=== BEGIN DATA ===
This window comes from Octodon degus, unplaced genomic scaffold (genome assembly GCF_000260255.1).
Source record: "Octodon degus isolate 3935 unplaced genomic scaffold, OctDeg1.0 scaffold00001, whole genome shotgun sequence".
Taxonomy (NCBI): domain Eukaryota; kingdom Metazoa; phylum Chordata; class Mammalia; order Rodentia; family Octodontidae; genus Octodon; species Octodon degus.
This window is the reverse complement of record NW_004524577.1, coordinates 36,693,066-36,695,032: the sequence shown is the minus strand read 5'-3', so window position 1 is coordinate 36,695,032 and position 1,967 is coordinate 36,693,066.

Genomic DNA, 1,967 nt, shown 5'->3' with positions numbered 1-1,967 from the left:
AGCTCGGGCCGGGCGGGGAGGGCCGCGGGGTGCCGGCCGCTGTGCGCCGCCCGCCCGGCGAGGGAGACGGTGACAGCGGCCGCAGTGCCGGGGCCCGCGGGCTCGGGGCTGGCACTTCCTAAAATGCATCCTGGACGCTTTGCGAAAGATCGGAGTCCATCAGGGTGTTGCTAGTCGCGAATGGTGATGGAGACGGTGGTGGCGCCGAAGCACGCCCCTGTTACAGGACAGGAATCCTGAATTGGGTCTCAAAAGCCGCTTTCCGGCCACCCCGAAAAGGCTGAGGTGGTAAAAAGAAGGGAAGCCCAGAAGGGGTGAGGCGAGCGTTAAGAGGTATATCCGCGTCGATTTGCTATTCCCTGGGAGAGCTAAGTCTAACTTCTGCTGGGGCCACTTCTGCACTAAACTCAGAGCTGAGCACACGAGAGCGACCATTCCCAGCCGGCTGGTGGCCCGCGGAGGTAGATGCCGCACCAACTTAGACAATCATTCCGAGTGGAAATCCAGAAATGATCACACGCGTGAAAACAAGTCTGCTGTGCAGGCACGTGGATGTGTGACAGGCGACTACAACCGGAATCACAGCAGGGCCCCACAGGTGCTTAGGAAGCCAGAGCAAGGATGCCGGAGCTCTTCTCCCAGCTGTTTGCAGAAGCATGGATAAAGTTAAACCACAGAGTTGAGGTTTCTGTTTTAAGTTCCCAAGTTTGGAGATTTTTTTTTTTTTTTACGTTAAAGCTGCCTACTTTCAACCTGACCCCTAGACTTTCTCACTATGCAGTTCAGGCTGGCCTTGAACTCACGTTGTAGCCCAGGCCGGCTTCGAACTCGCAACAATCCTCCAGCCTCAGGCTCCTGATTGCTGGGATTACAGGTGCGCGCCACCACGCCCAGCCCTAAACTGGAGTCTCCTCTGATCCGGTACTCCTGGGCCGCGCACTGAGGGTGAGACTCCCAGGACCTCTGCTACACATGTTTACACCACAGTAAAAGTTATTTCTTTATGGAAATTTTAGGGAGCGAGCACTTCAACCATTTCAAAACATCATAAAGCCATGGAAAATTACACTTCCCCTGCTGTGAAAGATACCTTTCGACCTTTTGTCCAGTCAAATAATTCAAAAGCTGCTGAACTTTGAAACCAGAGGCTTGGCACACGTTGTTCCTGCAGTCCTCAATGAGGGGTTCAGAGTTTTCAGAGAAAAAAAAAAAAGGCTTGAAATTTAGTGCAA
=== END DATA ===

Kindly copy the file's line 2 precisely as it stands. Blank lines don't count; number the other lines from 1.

Source record: "Octodon degus isolate 3935 unplaced genomic scaffold, OctDeg1.0 scaffold00001, whole genome shotgun sequence".